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Embassy Row: Spy scandal

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The U.S. ambassador to Canada confirmed Sunday that a Canadian naval officer was a Russian spy who sold American and Canadian military secrets to Russian diplomats in Ottawa.

Ambassador David Jacobson told the Canadian CTV news program "Question Period" that Jeffrey Paul Delisle, a junior officer with the rank of sub-lieutenant, sold a "lot of highly classified material" to the Russians until he was arrested in January.

Russian Ambassador Georgiy Mamedov, however, has shrugged off the espionage scandal, comparing it to "spy novels" from the Cold War.

Delisle, 41, pleaded guilty to espionage charges Oct. 10, admitting he sold secrets to the Russians for five years for about $3,000 a month. He faces sentencing in January.

Mr. Jacobson, in the first U.S. reaction in the case, insisted that the espionage will not damage U.S.-Canadian intelligence cooperation.

"We have confidence that Canada is a trusted ally and that we can continue to work with them," he said, according to a report released by CTV.

Mr. Jacobson declined to give details about the secrets passed to the Russians.

"I will say this. He pleaded guilty to selling secrets of the United States and secrets of Canada to the Russians. This obviously is not good," the ambassador said. "We've had these problems in the past, and we want to make sure and the Canadians want to make sure that nothing like this is going to happen again."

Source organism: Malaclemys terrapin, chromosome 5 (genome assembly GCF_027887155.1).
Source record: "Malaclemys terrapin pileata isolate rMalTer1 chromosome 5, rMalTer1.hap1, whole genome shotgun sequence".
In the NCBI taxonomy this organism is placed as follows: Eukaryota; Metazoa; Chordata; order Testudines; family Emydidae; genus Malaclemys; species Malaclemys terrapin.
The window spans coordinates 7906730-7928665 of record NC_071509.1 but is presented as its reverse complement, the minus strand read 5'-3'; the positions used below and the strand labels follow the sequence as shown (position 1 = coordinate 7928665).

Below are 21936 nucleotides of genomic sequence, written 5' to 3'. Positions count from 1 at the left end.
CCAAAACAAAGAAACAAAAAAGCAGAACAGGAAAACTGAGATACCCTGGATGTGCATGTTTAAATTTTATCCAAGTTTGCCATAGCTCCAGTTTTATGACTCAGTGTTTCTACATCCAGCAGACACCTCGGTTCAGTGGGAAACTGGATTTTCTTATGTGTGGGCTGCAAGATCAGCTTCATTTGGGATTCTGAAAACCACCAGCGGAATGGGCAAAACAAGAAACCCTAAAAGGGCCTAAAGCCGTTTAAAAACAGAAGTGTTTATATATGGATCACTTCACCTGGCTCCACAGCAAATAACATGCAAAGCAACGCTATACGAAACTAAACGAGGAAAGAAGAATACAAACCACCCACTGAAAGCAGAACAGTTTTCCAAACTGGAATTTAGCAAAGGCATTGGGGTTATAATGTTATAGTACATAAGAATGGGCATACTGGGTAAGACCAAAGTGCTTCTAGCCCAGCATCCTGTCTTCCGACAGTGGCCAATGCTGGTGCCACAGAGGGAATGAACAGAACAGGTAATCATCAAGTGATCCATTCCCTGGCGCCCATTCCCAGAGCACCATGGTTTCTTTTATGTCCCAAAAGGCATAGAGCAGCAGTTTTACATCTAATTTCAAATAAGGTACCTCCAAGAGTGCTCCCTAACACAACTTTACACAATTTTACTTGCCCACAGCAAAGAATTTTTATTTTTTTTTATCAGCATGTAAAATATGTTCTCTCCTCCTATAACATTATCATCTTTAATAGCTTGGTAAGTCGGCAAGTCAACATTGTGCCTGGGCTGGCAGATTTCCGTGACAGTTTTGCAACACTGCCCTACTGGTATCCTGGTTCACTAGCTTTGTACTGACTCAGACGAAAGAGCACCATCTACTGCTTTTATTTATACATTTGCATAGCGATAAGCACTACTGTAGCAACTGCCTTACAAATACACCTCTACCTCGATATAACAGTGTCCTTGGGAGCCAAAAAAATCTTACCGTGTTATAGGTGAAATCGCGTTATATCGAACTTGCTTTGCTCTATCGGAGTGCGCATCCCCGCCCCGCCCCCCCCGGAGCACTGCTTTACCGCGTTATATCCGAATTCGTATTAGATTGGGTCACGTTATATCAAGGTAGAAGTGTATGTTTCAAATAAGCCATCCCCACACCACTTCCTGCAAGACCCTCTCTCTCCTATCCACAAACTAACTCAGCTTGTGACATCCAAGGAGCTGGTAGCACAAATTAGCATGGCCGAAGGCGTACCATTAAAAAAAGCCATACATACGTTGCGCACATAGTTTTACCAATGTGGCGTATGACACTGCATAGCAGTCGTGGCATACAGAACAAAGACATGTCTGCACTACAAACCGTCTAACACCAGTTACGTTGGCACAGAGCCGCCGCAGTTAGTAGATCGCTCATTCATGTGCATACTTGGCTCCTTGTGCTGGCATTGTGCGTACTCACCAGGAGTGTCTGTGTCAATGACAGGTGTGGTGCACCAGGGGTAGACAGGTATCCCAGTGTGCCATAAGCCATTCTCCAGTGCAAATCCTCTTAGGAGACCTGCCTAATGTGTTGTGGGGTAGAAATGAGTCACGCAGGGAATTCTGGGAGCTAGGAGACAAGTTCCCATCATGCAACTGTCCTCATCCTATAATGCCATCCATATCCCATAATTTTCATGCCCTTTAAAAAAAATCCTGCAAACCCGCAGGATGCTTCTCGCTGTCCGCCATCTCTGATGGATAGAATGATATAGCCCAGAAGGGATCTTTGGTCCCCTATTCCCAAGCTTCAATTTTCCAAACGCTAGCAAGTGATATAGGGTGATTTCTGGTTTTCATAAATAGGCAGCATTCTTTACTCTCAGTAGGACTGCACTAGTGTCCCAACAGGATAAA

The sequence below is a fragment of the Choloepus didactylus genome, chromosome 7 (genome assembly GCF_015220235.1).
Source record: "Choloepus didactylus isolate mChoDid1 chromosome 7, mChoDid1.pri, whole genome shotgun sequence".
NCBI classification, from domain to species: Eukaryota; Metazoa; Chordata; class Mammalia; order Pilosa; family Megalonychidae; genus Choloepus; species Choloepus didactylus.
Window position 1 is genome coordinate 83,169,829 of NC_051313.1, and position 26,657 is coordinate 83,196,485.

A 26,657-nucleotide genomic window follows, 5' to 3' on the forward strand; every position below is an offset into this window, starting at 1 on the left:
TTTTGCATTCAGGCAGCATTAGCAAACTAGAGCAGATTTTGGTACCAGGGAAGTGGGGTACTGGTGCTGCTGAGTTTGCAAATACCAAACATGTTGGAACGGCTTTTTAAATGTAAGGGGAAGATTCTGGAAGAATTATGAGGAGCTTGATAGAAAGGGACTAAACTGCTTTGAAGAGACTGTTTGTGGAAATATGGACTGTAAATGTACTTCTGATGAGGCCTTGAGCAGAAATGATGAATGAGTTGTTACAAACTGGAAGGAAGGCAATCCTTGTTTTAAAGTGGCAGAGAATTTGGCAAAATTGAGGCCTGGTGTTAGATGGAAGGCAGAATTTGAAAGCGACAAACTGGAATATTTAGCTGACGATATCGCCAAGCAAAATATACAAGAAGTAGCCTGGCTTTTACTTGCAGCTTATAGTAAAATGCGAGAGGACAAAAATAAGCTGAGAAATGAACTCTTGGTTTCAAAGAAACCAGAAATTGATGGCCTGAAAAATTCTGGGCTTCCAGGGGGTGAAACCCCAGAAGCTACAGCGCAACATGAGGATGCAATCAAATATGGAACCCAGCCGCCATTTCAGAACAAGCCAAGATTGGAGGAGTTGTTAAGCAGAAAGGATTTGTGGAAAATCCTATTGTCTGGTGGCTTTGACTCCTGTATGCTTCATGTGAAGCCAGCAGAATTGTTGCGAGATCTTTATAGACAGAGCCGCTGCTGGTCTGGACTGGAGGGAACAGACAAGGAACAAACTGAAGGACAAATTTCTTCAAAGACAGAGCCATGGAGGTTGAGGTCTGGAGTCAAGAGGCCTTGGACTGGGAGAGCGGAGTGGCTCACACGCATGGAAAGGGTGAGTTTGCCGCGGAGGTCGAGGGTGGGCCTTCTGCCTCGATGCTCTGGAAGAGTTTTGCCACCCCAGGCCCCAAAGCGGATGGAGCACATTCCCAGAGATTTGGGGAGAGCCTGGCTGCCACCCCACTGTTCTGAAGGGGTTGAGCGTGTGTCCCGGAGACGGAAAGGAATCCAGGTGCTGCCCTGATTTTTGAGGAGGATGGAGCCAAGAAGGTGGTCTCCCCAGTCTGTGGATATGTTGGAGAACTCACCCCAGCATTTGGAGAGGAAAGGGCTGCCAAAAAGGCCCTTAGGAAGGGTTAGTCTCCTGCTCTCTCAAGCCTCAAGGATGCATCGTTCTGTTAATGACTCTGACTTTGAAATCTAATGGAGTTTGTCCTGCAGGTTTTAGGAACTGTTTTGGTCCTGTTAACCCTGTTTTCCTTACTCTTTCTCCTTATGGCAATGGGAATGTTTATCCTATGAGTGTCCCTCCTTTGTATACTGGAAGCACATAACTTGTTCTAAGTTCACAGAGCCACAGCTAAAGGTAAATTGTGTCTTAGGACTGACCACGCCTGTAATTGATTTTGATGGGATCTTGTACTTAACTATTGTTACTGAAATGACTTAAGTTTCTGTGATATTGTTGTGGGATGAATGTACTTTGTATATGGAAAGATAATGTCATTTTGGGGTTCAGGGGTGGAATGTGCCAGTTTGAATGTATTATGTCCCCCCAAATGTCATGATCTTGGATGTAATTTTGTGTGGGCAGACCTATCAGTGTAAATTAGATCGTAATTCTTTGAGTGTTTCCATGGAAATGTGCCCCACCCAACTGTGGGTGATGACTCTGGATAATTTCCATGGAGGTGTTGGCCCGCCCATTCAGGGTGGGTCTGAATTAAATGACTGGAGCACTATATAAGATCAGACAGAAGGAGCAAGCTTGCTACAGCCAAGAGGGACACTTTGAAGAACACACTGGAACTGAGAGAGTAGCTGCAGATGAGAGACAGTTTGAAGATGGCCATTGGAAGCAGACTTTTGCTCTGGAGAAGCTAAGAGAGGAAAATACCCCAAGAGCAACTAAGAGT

Earlier this month, Mr. Mamedov dismissed the scandal when he addressed business executives in Toronto two days after Delisle confessed to spying for the Russians. The ambassador predicted no long-term damage to Russia's relations with either country, according to CTV.

"What we are talking about is very marginal," he said. "It will die away."

DIPLOMATIC TRAFFIC

Foreign visitors in Washington this week include:

Monday

• Juliana Martinez-Franzone of the University of Costa Rica, who discusses health and cultural issues in the Amazon region at a forum at the Woodrow Wilson International Center for Scholars.

Tuesday

• Maj. Gen. Yossi Baidatz, commandant of the Israeli National Defense College, who addresses the Heritage Foundation about the threats to Israel's security.

Rachmat Gobel, chairman of the Indonesian-based Gobel Group, a diversified company with interests from logistics management to food services. He discusses climate issues in a briefing at the Center for Strategic and International Studies.

Tarik M. Yousef, vice chairman of the World Economic Forum Global Agenda Council on the Arab world. He discusses youth unemployment after the Arab Spring in a panel discussion at the International Institute for Strategic Studies.

Thursday

• Prince Turki al Faisal, a former director of the Saudi Arabian intelligence service and a former Saudi ambassador to the United States. He addresses the annual policymakers' conference of the National Council on U.S.-Arab Relations.

Call Embassy Row at 202/636-3297 or email jmorrison@washingtontimes.com. The column is published on Mondays, Wednesdays and Fridays.

© Copyright 2014 The Washington Times, LLC. Click here for reprint permission.

About the Author
James Morrison

James Morrison

James Morrison joined the The Washington Times in 1983 as a local reporter covering Alexandria, Va. A year later, he was assigned to open a Times bureau in Canada. From 1987 to 1989, Mr. Morrison was The Washington Times reporter in London, covering Britain, Western Europe and NATO issues. After returning to Washington, he served as an assistant foreign editor ...

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